Australian Shepherd : 10 Most Common Questions
If you are looking for a smart, active, and loyal dog, one that loves the outdoors and is willing to please, then the Australian Shepherd might be the right breed. Initially bred for herding sheep, the Aussie, its other name, is still used in this capacity, as well as canine sports and family pets. For some reason, not much is known by potential dog buyers regarding the Australian Shepherd so we wanted to address a few of the more common questions.
1. Does the Australian Shepherd come in different colors?
The answer is yes. In fact, you will find four distinct and common colors for this breed. For instance, there is blue merle, black-tri, red merle, and red-tri. However, in addition to the mentioned color combinations, this breed can also be found in solid red and black, with or without white or tan, or both points. While slight white on this breed is acceptable, too much is considered a major flaw.
2. I’ve heard that this breed has strange eye color – is that true?
This is true although some people would say the Aussie’s eyes are beautiful. In fact, the breed was originally called “ghost eye dog” because of the incredible variations. For instance, the Aussie commonly has brown, blue, amber, green, or hazel eyes. However, this breed is also known for having eyes of different colors, as well as bi-colored eyes, which could be half one color and half another color. For the American Kennel Club, any color or color combination is fine, as long as the eyes are healthy.
3. Are Australian Shepherds good at canine sports?
Absolutely, and they love playing, both for fun and competitively. For example, sports such as Field Trials, Flyball, Disc Dog, Mushing, Scootering, and Weight Pulling are just a few considerations.
4. What is a Miniature Australian Shepherd?
Similar to the standard size breed, the miniature version is simply a smaller, more compact version. This particular breed is usually between 14 and 18 inches tall at the withers, and weighs just 20 to 40 pounds whereas a standard Australian Shepherd is around 65 to 85 pounds. Because of the adorable face, agility, and trainability, the miniature version has become quite popular.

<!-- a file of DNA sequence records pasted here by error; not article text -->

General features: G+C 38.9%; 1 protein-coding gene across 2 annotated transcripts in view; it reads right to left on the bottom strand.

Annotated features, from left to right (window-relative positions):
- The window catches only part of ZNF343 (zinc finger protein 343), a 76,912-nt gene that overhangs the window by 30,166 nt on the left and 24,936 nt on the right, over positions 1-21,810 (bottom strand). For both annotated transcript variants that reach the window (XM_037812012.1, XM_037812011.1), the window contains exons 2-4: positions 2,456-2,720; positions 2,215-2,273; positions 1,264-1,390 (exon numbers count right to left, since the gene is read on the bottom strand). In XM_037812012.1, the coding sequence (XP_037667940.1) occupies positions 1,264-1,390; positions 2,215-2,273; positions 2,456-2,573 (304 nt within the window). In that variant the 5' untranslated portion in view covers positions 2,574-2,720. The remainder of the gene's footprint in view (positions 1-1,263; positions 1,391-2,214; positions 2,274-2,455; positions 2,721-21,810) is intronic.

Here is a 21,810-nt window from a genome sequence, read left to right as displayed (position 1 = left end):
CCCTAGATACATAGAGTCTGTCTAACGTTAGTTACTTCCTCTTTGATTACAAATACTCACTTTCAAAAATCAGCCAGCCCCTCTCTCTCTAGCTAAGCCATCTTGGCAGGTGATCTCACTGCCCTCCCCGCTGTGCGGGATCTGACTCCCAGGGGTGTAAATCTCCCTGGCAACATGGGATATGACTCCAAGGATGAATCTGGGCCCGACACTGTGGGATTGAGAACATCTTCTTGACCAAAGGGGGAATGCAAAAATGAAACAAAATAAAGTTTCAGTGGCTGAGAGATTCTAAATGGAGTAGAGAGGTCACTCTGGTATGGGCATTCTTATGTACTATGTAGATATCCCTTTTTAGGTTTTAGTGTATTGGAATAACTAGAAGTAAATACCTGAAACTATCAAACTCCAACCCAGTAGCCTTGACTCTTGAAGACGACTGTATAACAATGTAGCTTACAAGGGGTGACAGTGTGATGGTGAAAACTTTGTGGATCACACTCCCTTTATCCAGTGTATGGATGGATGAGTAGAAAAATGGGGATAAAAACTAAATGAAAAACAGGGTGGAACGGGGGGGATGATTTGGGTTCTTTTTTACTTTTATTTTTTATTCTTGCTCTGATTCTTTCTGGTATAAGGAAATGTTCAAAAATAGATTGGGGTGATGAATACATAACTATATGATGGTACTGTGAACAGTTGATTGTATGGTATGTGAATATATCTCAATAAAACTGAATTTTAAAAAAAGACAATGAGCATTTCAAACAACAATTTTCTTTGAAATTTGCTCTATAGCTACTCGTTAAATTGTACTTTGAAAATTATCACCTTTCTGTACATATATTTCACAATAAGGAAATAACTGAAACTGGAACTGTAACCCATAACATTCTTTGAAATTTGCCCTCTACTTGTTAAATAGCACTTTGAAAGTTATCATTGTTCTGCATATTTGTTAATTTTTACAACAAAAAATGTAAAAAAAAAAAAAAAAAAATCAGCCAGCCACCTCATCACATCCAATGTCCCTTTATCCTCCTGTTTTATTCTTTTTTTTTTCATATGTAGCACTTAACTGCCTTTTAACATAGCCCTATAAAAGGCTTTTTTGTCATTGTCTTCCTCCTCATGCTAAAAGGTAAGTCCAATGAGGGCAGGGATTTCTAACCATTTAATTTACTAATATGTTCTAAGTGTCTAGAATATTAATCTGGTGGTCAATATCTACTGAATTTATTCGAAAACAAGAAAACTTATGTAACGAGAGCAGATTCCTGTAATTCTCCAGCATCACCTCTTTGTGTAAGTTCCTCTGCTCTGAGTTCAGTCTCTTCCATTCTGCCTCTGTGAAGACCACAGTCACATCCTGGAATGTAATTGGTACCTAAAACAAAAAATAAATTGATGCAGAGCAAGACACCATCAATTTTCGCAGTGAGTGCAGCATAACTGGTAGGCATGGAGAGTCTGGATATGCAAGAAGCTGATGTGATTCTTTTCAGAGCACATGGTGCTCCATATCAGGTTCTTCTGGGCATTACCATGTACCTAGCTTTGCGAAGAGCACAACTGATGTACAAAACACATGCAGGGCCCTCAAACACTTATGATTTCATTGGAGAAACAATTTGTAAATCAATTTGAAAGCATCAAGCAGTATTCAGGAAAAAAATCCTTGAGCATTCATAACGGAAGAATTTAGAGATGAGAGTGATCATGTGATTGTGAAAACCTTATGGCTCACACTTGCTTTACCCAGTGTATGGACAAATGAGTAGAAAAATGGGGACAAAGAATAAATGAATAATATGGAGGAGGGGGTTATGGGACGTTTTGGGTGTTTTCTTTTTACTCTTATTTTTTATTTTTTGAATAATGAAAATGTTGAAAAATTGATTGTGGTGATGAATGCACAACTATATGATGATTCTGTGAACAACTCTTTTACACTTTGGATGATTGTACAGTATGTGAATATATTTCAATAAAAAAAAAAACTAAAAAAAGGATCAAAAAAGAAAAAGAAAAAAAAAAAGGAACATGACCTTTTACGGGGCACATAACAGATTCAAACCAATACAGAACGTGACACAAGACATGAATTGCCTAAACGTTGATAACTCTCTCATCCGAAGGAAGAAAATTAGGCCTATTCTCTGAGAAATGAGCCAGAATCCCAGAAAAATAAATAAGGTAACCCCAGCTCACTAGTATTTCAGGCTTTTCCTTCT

5. What is the history of the Australian Shepherd?
Interestingly, the exact origin of the Australian is vague although it is believed this breed came from the Pyrenees, located between France and Spain. Originally, European settlers used this breed of dog for herding sheet but over time, the Australian Shepherd became popular for a number of other things such as rodeo performers.
6. Someone told me that an Aussie can smile – is that possible?
Yes and in fact, most dogs smile but the Australian Shepherd has something very, unique. In fact, most people think the Aussie is showing his teeth as if angry when in fact he is merely smiling. When the breed smiles, all the teeth can be seen, which is typically followed by a strange snorting noise.
7. Why is the tail of the Australian Shepherd docked or bobbed?
Since this dog is a herding dog, he is constantly in the brush, ditches, going through weeds, and so on. A long tail would only become a hindrance to the dog’s herding job by collecting burrs. At that point, the burrs can dig into the skin, causing irritation and possible infection. By docking or bobbing the tail, this problem is eliminated, making the dog more agile.
8. Are Australian Shepherds good with children?
Most are, although the dog should have been well socialized as a puppy. The key with the Aussie is to make sure the child also understands his or her boundaries. In other words, while this breed is patient and loyal, it also does not like to have its ears or tail pulled on.
9. Is the Aussie difficult to groom?
Although the Aussie does have thick, relatively long hair, it is actually not difficult to groom. Keep in mind that this breed does shed but with daily brushing and a monthly bath, your dog will stay clean. Of course, if he goes outside to play for long periods each day, you may need to increase the frequency of baths.
10. I have a cat and my husband is interested in getting an Australian Shepherd – is this a good choice?
Well, it could be but then again, it might not be. In most cases, the Australian Shepherd does better when raised with a cat. While there is a chance the two could become friends, especially if both are young, bringing a mature Aussie into the home with a cat is probably asking for trouble.
Read More About
- Australian Shepherd Breed Information
- Australian Shepherd Training Guide
- Owning an Australian Shepherd : Breeder Recommendations
- Australian Shepherd Health Guide
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